Adaptive Gardening

At the end of a gardening session do you slowly rise to your feet, stretch, and feel the pains that toiling in the soil bring to your body? How many of us take the time to think about how the same activity level would affect a person with limited flexibility, one who is an amputee, or a person who is wheelchair bound? This summer I have been privileged to look at these issues from an up close and personal perspective. When we are young, bending, reaching, hauling heavy items, and kneeling are all commonplace and taken for granted. Through my work with combat veterans and family members who no longer possess these abilities I have begun to consider ways to make gardening a hobby that can be adapted for enjoyment at all ages and stages of life.

Elevated Raised Beds

Here in Alaska, raised beds are a natural choice for growing as they allow the soil to warm earlier than the soil in a traditional row garden. I was introduced to the idea of raising the boxes to a natural waist height by the book, “All New Square Foot Gardening” by Mel Bartholomew. By simply raising the height of the beds, and keeping to the four foot by four foot design model, it was found through studies done while researching for his book that this size bed size works for those with reach and bending issues. All studied were able to access all the way to the center of the garden. Further suggestions were made in his book that by adding wheels to the base of these higher boxes, they could be rolled indoors to allow the psychological benefits of gardening to be enjoyed by those who are bedridden. What a gift to those who otherwise would be precluded from such an enjoyable pastime. Since gardening in hospitals and nursing facilities that are air quality controlled may require special considerations to allow for patient respiratory health concerns, it is a simple question that can be posed to management to see if the introduction of plants and sterile soil would be allowed in patient rooms on a temporary therapeutic basis. If bedside gardening is not allowed, a plant potting session in common meeting areas with low allergen plants and sterile soil may be an allowable option. Just think of Adaptive Tablethe joy a few moments of playing in the soil could give a patient confined to an indoor facility.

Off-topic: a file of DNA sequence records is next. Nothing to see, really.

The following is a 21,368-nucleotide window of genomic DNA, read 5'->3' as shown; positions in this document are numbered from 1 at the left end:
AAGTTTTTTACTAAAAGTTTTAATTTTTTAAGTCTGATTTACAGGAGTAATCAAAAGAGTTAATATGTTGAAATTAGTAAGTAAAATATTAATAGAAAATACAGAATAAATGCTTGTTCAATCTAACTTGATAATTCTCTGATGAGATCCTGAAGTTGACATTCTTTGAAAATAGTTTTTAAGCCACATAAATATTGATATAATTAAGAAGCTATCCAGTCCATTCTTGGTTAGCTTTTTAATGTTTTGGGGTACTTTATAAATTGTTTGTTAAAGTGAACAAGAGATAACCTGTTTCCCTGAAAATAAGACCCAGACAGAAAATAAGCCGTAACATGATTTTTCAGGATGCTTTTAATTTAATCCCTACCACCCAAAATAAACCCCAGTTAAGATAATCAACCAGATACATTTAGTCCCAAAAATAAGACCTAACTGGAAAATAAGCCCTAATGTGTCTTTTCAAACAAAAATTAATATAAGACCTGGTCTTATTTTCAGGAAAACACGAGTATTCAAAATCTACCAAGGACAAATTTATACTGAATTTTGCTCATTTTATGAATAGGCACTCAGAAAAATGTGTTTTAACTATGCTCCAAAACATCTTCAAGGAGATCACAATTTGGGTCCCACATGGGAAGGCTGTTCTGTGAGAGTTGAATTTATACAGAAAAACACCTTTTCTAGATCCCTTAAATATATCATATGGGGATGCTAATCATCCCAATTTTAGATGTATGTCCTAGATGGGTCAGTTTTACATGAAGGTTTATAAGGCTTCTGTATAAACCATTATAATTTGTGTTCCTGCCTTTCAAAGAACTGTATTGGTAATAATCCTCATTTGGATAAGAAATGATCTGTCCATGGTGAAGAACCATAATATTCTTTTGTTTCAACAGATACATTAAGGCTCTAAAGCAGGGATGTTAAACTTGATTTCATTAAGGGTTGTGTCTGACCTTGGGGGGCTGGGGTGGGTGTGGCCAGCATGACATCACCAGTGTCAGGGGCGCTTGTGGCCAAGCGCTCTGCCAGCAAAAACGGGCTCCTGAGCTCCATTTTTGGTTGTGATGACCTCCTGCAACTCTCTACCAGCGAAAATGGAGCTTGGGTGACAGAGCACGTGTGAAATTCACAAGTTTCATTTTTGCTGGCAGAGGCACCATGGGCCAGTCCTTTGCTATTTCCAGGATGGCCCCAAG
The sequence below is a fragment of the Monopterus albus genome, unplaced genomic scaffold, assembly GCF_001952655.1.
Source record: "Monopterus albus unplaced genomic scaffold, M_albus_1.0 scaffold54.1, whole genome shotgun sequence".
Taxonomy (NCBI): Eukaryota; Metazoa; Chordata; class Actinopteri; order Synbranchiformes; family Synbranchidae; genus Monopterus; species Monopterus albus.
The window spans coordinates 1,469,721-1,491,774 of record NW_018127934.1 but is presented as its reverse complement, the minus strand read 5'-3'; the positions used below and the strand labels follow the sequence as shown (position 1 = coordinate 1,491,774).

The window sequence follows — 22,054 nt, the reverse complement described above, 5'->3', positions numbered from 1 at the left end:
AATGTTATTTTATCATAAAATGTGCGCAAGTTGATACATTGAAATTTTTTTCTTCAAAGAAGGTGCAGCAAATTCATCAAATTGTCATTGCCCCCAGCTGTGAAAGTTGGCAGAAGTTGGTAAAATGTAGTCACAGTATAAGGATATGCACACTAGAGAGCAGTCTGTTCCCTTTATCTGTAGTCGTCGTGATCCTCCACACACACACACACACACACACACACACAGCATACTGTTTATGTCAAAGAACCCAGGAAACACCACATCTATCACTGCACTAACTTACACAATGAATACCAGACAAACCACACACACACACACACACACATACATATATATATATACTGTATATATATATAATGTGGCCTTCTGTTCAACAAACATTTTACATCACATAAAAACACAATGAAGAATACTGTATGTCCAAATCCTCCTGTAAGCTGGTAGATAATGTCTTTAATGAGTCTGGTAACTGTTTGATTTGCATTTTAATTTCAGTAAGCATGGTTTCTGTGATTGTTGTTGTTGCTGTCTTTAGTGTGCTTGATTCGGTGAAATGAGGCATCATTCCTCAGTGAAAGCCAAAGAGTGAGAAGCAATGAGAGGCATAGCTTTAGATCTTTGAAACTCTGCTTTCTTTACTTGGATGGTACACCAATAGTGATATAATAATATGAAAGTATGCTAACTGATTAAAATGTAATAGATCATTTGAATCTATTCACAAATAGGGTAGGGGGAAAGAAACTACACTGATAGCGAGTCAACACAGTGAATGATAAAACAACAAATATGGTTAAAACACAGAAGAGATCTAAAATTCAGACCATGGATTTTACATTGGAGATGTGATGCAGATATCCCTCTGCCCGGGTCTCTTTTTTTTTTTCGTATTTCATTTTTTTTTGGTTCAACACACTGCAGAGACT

In addition to the beds suggested by the square foot gardening method, there are other configurations that are suited to those in wheelchairs. Simply adapt the method by assessing the height and reach requirements and build boxes to suit.

 Reach Extender Tools

Adaptive tools

Whether a person is gardening from a seated position, has difficulty bending, or is otherwise needing assistance with gardening tasks that seem to be just beyond their fingertips, gardening tools are available to extend a persons reach and aid in grasping, pulling, and digging. One such devise is the adaptive hoe shown here which is aiding in an amputee’s gardening pursuits.

Adaptive hoe

As with any garden there will be lifting of soil, hauling of flats, and pouring of heavy water cans. With ingenuity and thought, wagons can be towed by wheel chairs or assist dogs, flats of transplants can be transferred on the basket of a walker or scooter, and heavy lifting can be done when necessary by more able aids, friends, or family.

When dealing with declining health and newly obtained disabilities, the initial human reactions to draw into ones self and withdraw from activities that would otherwise have been commonplace. I extend to you that it is our challenge to adapt and engage those who are in these situations so that their psychological well being can improve through the experience of tending a garden made specifically to suit their current abilities. If you are interested in the square foot gardening method I have mentioned for building tables, go to for ideas and suggestions.

I encourage you in your pursuits to adapt to gardening in our fine State of Alaska, and to help to make Adaptive Gardening available to the large population who could grow in their gardening enjoyment through our efforts to adapt traditional gardening to meet their specific needs.

About Bonnie

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